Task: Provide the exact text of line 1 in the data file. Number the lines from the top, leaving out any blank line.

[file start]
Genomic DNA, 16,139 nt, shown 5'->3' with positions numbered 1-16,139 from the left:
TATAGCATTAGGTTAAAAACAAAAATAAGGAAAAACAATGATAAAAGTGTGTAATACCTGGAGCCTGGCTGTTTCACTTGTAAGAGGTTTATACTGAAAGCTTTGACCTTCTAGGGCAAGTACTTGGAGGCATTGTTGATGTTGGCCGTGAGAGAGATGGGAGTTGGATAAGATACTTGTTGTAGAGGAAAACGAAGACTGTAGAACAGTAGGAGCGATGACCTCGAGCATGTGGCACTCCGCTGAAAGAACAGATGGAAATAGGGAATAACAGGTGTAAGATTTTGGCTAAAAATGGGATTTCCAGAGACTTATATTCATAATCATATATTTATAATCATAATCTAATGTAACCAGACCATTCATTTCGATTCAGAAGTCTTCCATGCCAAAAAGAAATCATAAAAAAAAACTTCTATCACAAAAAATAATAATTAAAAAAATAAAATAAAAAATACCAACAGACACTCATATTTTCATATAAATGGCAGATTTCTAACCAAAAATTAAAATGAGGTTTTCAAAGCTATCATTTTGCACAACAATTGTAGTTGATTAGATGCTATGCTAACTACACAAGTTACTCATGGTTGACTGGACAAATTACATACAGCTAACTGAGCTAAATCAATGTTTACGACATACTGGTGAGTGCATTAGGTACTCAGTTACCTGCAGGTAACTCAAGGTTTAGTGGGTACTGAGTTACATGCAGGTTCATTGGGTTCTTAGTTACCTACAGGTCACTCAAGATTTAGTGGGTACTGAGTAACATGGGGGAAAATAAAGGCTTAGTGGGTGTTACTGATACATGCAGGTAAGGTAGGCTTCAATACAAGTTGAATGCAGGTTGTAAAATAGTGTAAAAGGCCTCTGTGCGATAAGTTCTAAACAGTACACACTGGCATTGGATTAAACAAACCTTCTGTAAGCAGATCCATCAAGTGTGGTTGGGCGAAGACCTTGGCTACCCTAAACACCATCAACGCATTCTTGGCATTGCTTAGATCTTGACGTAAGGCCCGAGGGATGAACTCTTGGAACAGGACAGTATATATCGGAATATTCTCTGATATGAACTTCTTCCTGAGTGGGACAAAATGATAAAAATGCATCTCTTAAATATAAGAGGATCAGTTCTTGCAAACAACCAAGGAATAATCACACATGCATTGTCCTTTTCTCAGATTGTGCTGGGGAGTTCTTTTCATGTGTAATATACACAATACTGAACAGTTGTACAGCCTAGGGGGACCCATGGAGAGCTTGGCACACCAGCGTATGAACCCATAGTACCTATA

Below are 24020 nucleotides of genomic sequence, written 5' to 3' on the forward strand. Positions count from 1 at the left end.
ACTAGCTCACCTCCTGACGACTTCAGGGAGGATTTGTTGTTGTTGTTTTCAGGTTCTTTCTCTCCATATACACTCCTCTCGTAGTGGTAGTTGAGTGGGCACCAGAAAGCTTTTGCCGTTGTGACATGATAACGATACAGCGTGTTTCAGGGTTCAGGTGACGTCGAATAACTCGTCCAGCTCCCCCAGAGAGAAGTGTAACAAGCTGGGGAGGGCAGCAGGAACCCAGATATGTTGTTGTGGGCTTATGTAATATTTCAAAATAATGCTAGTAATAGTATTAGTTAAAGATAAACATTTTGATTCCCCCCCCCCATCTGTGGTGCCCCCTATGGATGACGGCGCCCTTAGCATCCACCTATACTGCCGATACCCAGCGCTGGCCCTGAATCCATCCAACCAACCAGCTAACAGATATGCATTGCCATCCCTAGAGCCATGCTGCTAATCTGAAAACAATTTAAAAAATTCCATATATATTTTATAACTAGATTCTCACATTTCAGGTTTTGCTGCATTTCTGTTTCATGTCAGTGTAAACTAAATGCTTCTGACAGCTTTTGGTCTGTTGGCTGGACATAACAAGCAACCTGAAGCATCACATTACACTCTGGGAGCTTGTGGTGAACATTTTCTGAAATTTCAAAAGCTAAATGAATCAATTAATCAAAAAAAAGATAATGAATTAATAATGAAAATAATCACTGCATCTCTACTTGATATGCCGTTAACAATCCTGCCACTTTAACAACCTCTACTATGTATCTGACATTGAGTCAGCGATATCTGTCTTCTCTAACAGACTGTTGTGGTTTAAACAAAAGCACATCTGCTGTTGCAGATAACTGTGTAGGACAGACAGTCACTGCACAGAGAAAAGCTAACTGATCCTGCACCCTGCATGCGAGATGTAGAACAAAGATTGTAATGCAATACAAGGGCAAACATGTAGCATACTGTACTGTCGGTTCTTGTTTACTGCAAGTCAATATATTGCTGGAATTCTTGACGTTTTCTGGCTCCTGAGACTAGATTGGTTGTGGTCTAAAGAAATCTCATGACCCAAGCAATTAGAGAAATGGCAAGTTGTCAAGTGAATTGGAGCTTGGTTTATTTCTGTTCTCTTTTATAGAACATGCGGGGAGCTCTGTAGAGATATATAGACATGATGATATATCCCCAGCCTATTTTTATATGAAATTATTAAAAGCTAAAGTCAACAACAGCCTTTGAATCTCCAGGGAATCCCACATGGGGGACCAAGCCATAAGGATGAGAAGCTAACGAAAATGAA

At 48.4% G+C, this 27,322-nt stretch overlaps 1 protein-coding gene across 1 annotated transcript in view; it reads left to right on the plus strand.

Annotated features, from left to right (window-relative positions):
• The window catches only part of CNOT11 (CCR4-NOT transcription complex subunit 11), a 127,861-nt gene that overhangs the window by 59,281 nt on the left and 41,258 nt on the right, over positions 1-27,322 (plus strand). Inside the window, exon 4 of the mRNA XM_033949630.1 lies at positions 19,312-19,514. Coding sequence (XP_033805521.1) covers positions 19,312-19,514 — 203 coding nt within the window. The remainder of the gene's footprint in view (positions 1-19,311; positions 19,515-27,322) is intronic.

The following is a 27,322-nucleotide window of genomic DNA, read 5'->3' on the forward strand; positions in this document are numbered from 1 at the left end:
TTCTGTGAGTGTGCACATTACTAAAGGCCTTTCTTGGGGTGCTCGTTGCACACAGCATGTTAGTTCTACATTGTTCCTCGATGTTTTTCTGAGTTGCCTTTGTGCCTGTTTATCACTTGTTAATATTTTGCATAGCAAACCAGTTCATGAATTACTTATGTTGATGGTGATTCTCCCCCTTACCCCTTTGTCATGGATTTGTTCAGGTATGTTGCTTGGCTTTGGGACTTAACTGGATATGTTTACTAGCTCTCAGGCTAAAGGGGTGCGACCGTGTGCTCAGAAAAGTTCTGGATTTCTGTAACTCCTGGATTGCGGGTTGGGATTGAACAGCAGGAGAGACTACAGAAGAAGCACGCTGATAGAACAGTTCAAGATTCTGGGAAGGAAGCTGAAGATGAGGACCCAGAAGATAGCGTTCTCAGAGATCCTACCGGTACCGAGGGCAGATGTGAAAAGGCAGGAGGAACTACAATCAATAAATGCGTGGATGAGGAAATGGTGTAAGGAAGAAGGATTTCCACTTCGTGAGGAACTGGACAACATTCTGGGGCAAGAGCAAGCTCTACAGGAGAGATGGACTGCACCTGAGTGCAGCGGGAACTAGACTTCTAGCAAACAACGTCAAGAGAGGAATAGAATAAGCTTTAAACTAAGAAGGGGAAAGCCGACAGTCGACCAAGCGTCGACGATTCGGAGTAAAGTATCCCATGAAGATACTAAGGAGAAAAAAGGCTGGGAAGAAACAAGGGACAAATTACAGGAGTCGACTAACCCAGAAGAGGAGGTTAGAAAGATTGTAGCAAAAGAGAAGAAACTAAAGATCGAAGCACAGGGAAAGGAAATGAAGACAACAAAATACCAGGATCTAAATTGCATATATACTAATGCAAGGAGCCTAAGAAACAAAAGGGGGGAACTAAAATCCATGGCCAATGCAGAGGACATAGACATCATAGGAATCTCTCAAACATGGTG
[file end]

Genomic DNA, 16,139 nt, shown 5'->3' with positions numbered 1-16,139 from the left: